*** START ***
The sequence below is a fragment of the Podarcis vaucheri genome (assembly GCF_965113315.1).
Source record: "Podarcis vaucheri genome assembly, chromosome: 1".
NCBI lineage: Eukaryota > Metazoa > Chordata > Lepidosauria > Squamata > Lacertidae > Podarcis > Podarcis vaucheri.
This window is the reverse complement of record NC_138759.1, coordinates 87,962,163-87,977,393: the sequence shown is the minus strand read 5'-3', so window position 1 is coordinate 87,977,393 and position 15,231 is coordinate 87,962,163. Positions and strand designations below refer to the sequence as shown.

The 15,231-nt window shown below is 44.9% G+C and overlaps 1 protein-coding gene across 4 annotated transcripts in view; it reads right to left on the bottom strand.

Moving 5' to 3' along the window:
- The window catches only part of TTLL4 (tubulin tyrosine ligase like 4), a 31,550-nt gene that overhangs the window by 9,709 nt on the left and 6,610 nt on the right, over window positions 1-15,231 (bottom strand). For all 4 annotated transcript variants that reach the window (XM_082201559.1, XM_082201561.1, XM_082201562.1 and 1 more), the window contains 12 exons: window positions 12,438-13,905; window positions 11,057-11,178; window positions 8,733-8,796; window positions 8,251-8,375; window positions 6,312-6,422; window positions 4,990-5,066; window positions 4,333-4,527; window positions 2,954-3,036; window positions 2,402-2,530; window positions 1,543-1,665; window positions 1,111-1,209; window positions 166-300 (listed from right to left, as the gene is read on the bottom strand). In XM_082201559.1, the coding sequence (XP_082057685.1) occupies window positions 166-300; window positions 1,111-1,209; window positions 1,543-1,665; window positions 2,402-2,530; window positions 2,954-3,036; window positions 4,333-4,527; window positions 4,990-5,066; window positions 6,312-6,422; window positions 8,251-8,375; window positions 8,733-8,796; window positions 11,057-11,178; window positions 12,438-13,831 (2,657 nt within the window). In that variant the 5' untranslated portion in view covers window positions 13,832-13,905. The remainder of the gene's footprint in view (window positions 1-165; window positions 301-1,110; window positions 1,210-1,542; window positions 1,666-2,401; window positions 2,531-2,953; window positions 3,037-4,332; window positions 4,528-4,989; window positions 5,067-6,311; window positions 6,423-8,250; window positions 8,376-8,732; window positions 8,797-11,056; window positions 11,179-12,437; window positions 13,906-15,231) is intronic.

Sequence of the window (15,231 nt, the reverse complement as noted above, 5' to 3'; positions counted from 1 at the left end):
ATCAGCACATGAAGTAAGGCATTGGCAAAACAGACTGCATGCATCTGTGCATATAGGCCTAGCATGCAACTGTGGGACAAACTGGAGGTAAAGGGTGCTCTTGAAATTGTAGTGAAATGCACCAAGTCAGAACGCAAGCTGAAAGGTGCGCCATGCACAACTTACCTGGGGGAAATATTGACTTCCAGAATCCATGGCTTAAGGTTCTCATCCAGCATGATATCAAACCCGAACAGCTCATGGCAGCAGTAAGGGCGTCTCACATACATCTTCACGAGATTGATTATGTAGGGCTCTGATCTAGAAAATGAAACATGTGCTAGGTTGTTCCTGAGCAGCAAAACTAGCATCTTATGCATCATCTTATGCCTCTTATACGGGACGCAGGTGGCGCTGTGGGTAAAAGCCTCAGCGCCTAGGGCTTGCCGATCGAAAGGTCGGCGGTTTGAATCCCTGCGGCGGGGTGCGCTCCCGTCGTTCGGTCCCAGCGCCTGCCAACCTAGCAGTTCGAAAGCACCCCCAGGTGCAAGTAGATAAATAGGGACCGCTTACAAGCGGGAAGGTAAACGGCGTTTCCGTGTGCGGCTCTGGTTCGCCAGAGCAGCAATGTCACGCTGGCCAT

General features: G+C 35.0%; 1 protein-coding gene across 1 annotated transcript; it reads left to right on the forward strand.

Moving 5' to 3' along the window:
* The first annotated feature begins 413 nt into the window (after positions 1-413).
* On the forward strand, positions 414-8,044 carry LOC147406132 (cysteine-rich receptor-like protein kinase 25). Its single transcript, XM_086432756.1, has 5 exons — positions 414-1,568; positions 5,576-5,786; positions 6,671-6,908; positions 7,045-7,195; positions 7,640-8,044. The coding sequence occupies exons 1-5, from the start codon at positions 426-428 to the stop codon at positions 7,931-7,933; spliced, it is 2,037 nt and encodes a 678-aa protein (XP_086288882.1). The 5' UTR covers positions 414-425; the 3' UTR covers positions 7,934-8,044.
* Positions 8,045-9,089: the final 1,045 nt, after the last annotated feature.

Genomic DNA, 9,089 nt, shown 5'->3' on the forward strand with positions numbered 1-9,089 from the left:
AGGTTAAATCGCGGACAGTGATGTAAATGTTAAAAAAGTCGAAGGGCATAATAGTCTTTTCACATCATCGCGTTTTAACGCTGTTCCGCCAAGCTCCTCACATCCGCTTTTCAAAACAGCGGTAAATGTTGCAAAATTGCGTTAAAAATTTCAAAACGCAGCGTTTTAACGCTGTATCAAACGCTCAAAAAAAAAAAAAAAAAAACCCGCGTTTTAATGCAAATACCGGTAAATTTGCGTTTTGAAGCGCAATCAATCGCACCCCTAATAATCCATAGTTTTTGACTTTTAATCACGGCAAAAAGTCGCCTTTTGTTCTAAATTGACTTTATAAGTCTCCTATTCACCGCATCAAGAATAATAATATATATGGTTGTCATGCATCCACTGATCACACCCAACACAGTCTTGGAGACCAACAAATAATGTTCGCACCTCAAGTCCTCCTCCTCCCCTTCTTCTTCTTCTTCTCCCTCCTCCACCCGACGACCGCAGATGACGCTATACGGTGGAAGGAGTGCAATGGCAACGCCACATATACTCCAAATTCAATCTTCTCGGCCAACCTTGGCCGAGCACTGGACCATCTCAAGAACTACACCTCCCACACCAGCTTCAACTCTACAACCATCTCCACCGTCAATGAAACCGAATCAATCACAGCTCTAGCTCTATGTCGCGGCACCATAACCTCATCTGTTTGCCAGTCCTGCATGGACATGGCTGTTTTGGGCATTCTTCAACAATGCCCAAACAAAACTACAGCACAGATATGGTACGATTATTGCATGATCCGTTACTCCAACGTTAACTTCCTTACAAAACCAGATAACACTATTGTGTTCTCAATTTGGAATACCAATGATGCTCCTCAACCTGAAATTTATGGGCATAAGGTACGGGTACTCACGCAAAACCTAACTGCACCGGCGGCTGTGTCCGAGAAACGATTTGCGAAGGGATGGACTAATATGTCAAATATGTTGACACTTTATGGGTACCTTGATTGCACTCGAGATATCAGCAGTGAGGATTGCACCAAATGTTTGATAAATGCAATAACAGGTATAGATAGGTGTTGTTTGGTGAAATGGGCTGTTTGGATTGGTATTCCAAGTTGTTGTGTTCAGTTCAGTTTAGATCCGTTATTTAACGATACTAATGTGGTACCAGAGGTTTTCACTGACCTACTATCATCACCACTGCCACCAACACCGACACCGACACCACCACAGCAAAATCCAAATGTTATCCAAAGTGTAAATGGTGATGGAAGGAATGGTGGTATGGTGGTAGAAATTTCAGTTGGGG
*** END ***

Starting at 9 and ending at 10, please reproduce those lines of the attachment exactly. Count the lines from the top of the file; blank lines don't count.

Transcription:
ATCAGCACATGAAGTAAGGCATTGGCAAAACAGACTGCATGCATCTGTGCATATAGGCCTAGCATGCAACTGTGGGACAAACTGGAGGTAAAGGGTGCTCTTGAAATTGTAGTGAAATGCACCAAGTCAGAACGCAAGCTGAAAGGTGCGCCATGCACAACTTACCTGGGGGAAATATTGACTTCCAGAATCCATGGCTTAAGGTTCTCATCCAGCATGATATCAAACCCGAACAGCTCATGGCAGCAGTAAGGGCGTCTCACATACATCTTCACGAGATTGATTATGTAGGGCTCTGATCTAGAAAATGAAACATGTGCTAGGTTGTTCCTGAGCAGCAAAACTAGCATCTTATGCATCATCTTATGCCTCTTATACGGGACGCAGGTGGCGCTGTGGGTAAAAGCCTCAGCGCCTAGGGCTTGCCGATCGAAAGGTCGGCGGTTTGAATCCCTGCGGCGGGGTGCGCTCCCGTCGTTCGGTCCCAGCGCCTGCCAACCTAGCAGTTCGAAAGCACCCCCAGGTGCAAGTAGATAAATAGGGACCGCTTACAAGCGGGAAGGTAAACGGCGTTTCCGTGTGCGGCTCTGGTTCGCCAGAGCAGCAATGTCACGCTGGCCAT

General features: G+C 35.0%; 1 protein-coding gene across 1 annotated transcript; it reads left to right on the forward strand.